Ken Carlson

May 2, 2014

County Pulse: Friends sharing gift of music with Modesto brothers disabled by MS

Don and Terri Lawson of Modesto discovered something about the two disabled brothers whom they befriended earlier this year.

County Pulse

County government and health issues in Central Valley

Don and Terri Lawson of Modesto discovered something about the two disabled brothers whom they befriended earlier this year.

They love music.

The Lawsons share the gift of music during weekly visits to the home of Miguel and Juan Perez in northeast Modesto. The adult brothers have progressive multiple sclerosis and require 24-hour care.

Earlier this week, the guitar-playing Don Lawson strummed the chords of a classic rock tune as the brothers sang along and bobbed their heads to the beat.

Their mother, Terri Perez, said the catchy melodies give them joy and an escape from the pain of the disease. It also has the brothers talking about composing their own songs.

“Don showed me something on the iPad where it’s easy to make your own music,” Miguel said. “I used to write poetry, but I stopped when my dad passed away. He was everything to me.”

Miguel Perez, 41, used to supervise medical records for a Merced clinic before he was diagnosed with the nervous system disorder in 2000. His younger brother, Juan, had started attending Merced College when he came down with symptoms. Doctors confirmed it was MS a year after Miguel’s diagnosis.

Their father died in 2009, leaving Terri Perez to care for “the boys” in the Modesto home where they currently live.

Sandy Guerra and her husband, Ray, introduced themselves after the Perez family was featured in The Modesto Bee in December. Ray does therapeutic massage and leads the brothers in visualization exercises, anything that can help them cope with the disease.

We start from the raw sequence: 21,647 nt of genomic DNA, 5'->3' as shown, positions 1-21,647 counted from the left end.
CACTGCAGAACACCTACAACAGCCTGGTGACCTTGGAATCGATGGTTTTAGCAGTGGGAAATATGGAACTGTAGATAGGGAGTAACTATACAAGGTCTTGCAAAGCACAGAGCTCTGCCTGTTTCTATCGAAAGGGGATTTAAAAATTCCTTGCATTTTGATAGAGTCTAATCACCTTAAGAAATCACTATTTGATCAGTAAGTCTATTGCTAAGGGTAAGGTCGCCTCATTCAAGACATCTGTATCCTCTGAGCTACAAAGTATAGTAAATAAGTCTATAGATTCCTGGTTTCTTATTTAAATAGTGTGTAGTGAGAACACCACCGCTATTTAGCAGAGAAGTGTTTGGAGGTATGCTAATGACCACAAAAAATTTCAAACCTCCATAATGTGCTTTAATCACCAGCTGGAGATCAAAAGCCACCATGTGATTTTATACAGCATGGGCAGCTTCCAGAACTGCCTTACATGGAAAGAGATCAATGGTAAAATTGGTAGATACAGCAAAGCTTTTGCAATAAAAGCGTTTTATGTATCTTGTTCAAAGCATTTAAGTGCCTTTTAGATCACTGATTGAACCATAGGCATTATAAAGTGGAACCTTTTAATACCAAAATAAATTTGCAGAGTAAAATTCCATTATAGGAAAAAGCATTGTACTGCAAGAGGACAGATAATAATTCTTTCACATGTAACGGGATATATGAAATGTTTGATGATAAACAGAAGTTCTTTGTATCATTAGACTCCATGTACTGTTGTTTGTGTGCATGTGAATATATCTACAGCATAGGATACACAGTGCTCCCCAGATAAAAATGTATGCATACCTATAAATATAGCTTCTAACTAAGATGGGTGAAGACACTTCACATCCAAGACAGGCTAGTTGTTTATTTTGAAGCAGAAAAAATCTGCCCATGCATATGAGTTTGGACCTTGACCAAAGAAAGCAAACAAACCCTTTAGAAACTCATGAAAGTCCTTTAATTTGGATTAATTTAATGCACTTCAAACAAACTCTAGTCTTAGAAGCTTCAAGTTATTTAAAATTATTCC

Terri Lawson said Sandy urged her to start visiting the home after learning that Don Lawson plays guitar. Isaac Gonzalez, the brothers’ nephew, has joined in the songfests by playing the keyboard.

“Whenever I hear that someone has MS, I want to get to know them,” said Terri Lawson, who has a less severe form of the illness. “They have become close friends. My husband loves hanging out with them.”

Terri Perez said Juan enjoys contemporary music as well as the old Spanish songs that his father liked. Music may not heal their bodies, but it is refreshing their spirits.

“For an hour, we all sing along,” Terri Perez said. “The boys are distracted; they are not thinking about their illness. Their pain goes away and they are happy.”

While the disease has robbed them of the ability to play instruments, technology has made music more accessible. The Lawsons are raising funds to purchase iPads equipped with the GarageBand program, which will allow the brothers to use touch instruments to strum, play piano and drum. The hand-held tablets should enable them to play their own songs and share them.

With a voice-to-text program, Miguel can compose poetry by speaking the words and watching the lines of verse appear on the screen, Terri Lawson said.

The couple has started to raise $1,600 through an online fundraising service to purchase the iPads. They have raised about $1,000.

Terri Perez said that other folks have given assistance after learning about her sons’ needs. Local groups are working to obtain a special bed for the 30-year-old Juan. Her son is unable to swallow his food properly, which can lead to complications such as aspiration pneumonia – and a visit to the hospital. She said her son’s health plan declined to pay for the special bed but has paid for the more expensive hospital bills.

Those interested in donating for the iPads can go to A Walk MS activity to raise funds for programs benefiting people with multiple sclerosis is set for Saturday morning (May 3) at Downey Park, on Brighton Avenue in Modesto. Registration begins at 8 a.m.; 2K and 5K walks begin at 9 a.m.

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